Modern technology has changed the way we power electronics of every type, from radios to cameras to phones. A robust, rechargeable hearing aid battery is finally living up to the hopes of hearing aid makers to replace the outdated disposable power sources of the past.
Disposable hearing aid batteries have historically been the power source of choice among manufacturers, with size 312 batteries serving as one of the more prevalent battery types. The most popular form of this battery, now, is “zinc-ion”.
The Downside to Disposable Hearing Aid Batteries
The presence of air effects a zinc-air battery, as the name suggests. The user needs to pull a little tab off the back of a 312 zinc-air battery in order to activate it.
The moment it is fully oxygenated, it starts to lose power. That means power is beginning to deplete even if the user isn’t ready.
Most users consider the length of life to be the biggest disadvantage of disposable batteries. With 312 batteries, the user could be changing the batteries in their hearing aids around 120 times every year because they drain in 3 to 12 days according to some reports.
That also means users may need to buy 120 batteries, spend the time twice every week to replace them, and correctly dispose of each. From a cost perspective alone, that likely equals more than $100 in battery purchases.
Rechargeable battery Advancements
Rechargeable hearing aid technology has progressed to the point where it’s now a viable option and that’s great news for people who wear hearing aids.
Studies have shown that most people overwhelmingly prefer to use rechargeable hearing aids. Until now these models have historically struggled to supply a long enough charge to make them worthwhile. But today’s rechargeable batteries will hold a charge all day without requiring a recharge.
Rechargeable batteries won’t save users significant amounts of money, but they will make quality of life better.
On top of supplying 24 hours of charge time, these contemporary models result in less frustration for the user, since there’s no more swapping and correctly disposing of batteries. Instead, they only need to pop out the battery and put them in a convenient tabletop charging unit.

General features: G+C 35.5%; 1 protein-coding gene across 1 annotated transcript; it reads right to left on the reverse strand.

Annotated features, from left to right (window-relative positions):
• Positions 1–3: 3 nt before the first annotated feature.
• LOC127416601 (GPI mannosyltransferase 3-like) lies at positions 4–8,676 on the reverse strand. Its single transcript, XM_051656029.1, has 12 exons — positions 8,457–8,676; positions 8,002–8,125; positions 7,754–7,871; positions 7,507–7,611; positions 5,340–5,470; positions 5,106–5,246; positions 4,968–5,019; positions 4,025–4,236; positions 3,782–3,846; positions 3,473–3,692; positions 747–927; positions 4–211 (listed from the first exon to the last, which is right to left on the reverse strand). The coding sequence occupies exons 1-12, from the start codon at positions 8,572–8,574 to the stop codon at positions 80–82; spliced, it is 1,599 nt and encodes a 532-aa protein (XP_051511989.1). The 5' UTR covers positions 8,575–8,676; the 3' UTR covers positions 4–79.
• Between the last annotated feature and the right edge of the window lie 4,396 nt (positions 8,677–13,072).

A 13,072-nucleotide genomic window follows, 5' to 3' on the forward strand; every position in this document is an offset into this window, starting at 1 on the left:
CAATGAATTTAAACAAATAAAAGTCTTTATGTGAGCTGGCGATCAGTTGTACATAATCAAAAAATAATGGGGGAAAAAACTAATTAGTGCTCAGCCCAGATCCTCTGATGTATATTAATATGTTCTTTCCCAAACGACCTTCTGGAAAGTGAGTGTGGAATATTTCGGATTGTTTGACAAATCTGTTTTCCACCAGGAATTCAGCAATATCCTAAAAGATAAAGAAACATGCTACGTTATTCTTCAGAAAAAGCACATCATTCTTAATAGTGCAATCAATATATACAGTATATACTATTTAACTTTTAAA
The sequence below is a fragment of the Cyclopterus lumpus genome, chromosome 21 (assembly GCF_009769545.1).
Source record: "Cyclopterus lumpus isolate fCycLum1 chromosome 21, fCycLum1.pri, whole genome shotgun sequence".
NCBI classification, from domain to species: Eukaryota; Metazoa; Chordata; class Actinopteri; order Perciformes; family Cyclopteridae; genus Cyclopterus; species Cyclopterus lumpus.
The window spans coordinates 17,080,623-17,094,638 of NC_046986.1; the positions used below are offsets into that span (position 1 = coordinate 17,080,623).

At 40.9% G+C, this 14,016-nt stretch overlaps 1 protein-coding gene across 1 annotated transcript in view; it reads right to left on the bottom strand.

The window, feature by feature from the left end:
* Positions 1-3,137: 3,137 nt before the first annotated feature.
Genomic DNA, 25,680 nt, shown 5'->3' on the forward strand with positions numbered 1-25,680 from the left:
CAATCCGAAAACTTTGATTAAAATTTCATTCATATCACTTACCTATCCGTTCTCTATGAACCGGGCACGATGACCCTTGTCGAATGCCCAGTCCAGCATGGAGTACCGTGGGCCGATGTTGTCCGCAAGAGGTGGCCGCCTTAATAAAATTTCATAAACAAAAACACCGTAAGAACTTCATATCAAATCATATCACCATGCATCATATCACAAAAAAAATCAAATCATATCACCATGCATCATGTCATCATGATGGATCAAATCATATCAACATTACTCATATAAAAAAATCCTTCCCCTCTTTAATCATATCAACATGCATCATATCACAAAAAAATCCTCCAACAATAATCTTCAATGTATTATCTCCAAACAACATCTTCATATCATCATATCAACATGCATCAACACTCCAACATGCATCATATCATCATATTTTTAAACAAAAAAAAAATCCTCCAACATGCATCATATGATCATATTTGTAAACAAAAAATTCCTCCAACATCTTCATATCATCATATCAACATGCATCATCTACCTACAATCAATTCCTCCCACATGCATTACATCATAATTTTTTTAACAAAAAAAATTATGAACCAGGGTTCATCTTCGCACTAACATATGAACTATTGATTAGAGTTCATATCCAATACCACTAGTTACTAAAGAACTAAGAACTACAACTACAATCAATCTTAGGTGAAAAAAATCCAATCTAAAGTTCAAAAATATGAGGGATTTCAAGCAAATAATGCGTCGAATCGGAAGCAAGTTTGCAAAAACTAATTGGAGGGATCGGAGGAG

A disposable battery nearing the end of its life simply can’t work at full capacity. There’s also no exact way to identify how near to being inoperable the battery actually is. So the batteries might die at the precise moment that a user needs them the most which could even put them in peril. A faulty battery will not only cause a safety concern, it could cause the user to miss out on important life moments.
Hearing Aids Come in Different Types
There are distinct benefits to each of the different materials that rechargeable batteries are constructed from. Integrated lithium-ion batteries are one alternative being used by manufacturers because of their ability to hold a 24-hour charge. You might be surprised to learn that this same kind of technology is what charges and powers your cellphone.
Silver-zinc technology is another material used for today’s rechargeable hearing aids. Originally, these innovative batteries were manufactured for Nasa’s moon missions. You can even use this technology to update and retrofit the existing hearing aids you’re comfortable with by converting the device to rechargeable power. Just like lithium-ion, silver-zinc can also supply enough power to last you all day.
There are also models that allow you to recharge the hearing aid without removing the battery at all. For these, users will slip the entire hearing aid into a charging station when they sleep or at another time when the device is not in use.
Whichever option you decide on, rechargeable batteries will be considerably better than disposable batteries. You just need to do some research to decide which solution is best for your needs.
If you’re searching for more information about hearing aid technology or how to pick the ideal hearing aid to satisfy your needs, we encourage you to look at our hearing aids section.